When it is good to 'forget' race, religion, government

Forget the Government.

Forget whether I worship a god.

Forget my race.

Sometimes, life is better if certain important things recede into the background, when that means no one is picking a fight over them, when no news means good news.

As 2015 draws to a close, I remember what I would rather have forgotten about through the year.

I like it when I forget about the Government.

The September General Election, along with the good political sparring and the bad of grandstanding and bloviating, gave us the chance to choose our leaders, gave us a punch of excitement. I enjoyed some of that, then looked forward to forgetting about the Government after the campaign posters were taken down because, as ancient Chinese philosopher Lao Tzu put it: "A leader is best when people barely know that he exists, not so good when people obey and acclaim him, worst when they despise him. Fail to honour people, they fail to honour you. But of a good leader, who talks little, when his work is done, his aims fulfilled, they will all say, 'We did this ourselves'."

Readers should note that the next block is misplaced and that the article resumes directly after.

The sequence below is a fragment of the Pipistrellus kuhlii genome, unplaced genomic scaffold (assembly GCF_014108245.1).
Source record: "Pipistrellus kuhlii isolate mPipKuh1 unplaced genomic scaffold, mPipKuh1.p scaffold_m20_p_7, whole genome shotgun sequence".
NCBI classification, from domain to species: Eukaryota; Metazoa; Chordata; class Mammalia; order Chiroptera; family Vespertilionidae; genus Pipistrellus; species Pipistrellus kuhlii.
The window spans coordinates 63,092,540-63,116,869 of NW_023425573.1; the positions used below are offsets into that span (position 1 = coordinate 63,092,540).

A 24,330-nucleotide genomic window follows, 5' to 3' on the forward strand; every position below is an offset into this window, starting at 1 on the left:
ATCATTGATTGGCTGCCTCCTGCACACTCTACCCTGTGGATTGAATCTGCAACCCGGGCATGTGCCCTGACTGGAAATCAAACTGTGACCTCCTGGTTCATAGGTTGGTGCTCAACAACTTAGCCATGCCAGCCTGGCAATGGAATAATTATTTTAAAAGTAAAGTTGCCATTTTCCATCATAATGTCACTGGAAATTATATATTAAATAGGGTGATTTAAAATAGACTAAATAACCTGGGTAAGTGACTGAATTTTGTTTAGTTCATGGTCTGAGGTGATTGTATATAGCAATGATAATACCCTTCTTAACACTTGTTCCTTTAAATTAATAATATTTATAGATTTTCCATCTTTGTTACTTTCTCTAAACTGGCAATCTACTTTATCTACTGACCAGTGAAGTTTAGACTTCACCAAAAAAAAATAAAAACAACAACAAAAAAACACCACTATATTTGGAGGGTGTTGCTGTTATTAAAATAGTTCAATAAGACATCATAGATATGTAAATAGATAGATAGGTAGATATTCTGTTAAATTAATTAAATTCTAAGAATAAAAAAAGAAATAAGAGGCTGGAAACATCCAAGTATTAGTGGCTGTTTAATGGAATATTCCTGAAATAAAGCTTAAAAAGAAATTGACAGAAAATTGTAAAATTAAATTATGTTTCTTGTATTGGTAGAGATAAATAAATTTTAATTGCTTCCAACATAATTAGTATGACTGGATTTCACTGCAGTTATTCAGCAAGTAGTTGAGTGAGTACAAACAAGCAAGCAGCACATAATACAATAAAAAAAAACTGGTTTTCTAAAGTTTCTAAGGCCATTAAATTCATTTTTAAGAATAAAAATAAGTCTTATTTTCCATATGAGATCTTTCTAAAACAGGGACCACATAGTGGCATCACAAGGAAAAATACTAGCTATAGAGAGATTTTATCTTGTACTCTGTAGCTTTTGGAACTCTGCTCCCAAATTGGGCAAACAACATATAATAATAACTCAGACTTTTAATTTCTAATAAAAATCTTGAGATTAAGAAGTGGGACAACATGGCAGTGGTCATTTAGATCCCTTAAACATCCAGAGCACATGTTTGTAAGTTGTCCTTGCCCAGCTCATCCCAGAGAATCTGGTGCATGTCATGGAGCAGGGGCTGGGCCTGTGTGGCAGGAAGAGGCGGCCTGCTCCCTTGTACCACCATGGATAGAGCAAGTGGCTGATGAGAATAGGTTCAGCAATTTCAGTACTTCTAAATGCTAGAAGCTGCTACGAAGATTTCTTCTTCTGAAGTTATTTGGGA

Looking back this year, I am thankful for whatever governmental business is humming in the background - work that I have selfishly forgotten about because a lot of hard-working people carry out the job of governing the nation smoothly without fanfare.

But when incidents like the hepatitis C outbreak in the Singapore General Hospital hit the headlines, I can't forget about the Government.